Health Fitness Guide

Autosuggestion is one of the foundational tools for all fitness goal setting and goal setting in general. It’s simply self-suggestion, a method by which the conscious mind communicates directly with the subconscious mind. The subconscious takes orders from the conscious mind without question and acts upon those orders through repeated statements or affirmations. These orders are not just limited to one sense but can come from any of the five and are more powerful the more senses you use.

In order to train the subconscious mind to change you must, on a daily basis, suggest to it the health or fitness goal you want to obtain. Not just on a daily basis but throughout the day repeating and reaffirming the goal you’re seeking. However, repetition alone will have no impact. The conscious mind acts as a filter to the subconscious mind. The only way to get past this filter is through the use of autosuggestion mixed with strong emotion or feeling. The more feeling and emotion you can put into these commands to the subconscious, the faster and more powerfully the subconscious will act to bring about your goals.

In the previous three articles based on thoughts, desire, and faith, you were instructed to read aloud your written statement of your desire for better fitness at least twice a day, already seeing yourself as if you had already accomplished those goals. By affirming your goals daily, you communicated your desires directly to the subconscious, in absolute faith. Through repetition of this procedure you create habits favorable to the attainment of your fitness goals. And when you create a habit, an acquired behavior pattern regularly followed until it has become almost involuntary, then the hard part is over; the action becomes automatic.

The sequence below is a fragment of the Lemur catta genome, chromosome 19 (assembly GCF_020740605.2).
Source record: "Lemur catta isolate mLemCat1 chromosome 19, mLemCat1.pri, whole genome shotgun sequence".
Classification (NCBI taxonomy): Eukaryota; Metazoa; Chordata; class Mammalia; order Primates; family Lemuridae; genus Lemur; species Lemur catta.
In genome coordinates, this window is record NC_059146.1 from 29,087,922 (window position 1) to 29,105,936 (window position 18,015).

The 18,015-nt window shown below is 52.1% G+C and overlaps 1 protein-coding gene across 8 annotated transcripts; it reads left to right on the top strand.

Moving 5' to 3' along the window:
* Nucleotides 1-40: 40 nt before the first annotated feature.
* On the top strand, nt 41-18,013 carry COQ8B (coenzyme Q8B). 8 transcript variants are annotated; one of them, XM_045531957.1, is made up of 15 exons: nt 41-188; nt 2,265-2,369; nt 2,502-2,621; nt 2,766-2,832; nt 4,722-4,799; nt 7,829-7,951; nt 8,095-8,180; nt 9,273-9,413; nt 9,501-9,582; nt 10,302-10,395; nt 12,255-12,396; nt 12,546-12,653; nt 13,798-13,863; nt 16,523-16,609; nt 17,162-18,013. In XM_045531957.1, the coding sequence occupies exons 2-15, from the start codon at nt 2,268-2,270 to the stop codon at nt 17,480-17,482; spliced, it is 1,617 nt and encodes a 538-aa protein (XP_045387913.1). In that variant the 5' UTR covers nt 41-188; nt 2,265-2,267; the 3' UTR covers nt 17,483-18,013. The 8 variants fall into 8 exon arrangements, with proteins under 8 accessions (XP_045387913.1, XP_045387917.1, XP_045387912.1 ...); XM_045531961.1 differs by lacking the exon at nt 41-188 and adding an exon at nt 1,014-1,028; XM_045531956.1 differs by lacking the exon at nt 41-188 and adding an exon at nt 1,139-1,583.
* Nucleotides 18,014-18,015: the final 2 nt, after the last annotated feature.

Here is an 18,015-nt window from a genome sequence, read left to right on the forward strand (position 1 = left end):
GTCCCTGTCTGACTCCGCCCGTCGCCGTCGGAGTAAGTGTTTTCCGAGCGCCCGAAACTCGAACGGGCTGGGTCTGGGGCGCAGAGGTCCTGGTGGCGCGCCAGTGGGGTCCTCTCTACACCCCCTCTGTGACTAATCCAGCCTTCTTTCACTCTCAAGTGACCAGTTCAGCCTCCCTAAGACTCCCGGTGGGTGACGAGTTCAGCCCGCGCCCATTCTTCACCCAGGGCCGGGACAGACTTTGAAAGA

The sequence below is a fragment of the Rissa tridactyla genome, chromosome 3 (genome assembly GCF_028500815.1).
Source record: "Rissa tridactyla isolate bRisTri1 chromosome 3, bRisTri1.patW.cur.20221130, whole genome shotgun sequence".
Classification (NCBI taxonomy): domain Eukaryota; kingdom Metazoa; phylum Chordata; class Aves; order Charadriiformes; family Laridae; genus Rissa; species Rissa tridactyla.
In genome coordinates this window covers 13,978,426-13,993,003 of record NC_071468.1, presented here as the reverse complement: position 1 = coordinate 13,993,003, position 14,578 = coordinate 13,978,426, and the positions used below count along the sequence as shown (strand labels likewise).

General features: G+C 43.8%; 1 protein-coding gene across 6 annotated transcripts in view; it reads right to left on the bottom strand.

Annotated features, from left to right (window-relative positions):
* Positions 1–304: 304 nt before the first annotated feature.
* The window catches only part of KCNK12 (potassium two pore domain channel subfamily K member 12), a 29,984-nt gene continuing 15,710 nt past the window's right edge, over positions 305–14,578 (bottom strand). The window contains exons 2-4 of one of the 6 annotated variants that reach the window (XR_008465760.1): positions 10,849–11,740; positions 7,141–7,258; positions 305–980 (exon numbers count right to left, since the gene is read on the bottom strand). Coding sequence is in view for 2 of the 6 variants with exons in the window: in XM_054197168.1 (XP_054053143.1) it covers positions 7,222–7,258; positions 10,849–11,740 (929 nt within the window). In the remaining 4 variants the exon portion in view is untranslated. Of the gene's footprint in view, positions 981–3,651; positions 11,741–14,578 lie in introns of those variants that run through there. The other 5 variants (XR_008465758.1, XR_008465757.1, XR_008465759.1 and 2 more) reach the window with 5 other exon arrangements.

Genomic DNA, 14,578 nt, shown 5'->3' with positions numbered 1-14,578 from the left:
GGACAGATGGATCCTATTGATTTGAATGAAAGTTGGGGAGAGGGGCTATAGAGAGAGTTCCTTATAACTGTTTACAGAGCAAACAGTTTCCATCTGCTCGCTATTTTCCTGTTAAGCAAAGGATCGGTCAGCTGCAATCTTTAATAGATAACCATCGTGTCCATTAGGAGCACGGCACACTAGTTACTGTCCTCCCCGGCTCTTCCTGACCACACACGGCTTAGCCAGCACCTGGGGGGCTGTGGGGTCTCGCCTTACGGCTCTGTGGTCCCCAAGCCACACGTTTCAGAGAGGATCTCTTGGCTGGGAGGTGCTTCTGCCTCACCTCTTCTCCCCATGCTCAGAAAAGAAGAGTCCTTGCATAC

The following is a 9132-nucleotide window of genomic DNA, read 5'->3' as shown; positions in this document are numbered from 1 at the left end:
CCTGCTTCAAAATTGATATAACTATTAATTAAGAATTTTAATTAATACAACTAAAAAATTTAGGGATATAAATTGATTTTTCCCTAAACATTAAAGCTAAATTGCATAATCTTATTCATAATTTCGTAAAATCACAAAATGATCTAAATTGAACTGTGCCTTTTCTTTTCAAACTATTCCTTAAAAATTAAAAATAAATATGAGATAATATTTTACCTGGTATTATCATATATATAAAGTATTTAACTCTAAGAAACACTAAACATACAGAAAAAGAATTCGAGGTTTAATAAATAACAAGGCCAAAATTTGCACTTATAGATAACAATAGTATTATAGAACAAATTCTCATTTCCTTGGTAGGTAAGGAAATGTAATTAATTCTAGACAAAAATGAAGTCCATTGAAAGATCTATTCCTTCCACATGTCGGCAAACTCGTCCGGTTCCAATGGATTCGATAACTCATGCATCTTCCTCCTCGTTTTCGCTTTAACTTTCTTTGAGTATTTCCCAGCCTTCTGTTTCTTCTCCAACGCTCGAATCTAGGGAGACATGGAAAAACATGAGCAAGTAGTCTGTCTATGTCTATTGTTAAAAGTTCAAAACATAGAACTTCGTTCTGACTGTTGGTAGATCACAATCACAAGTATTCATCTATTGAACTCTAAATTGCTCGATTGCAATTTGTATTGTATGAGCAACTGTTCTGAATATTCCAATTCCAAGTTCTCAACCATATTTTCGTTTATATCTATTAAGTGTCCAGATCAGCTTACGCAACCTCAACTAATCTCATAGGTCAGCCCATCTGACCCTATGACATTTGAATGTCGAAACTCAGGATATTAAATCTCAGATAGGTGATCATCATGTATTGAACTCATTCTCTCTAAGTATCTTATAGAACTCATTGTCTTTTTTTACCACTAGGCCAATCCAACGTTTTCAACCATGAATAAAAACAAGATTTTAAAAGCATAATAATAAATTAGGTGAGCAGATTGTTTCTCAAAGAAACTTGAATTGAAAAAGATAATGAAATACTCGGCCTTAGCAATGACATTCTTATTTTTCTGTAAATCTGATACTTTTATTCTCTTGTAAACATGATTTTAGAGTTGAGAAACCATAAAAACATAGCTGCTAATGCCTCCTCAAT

If you learned to play a musical instrument in school, you couldn’t play it the first time you picked it up just because you wanted to play it. It was hard at first, forcing yourself to practice everyday, starting as a beginner who couldn’t read a note of music. That is until your practice became habit. Then you no longer thought about practicing, you just did it out of habit until one day you could play that instrument fairly well and perhaps even more than one instrument.

In more than one study and in actual practice with athletes, they were broken into two groups. The first group physically practiced 100% of the time. The second group practiced 50% of the time and the other 50% visualized in their head practicing perfectly. In almost all cases the second group performed as well or better than the first group who practiced 100% of the time.

Think about it. One group of athletes physically practiced 50% less yet had the same or better results than the other group who physically practiced 100% of the time.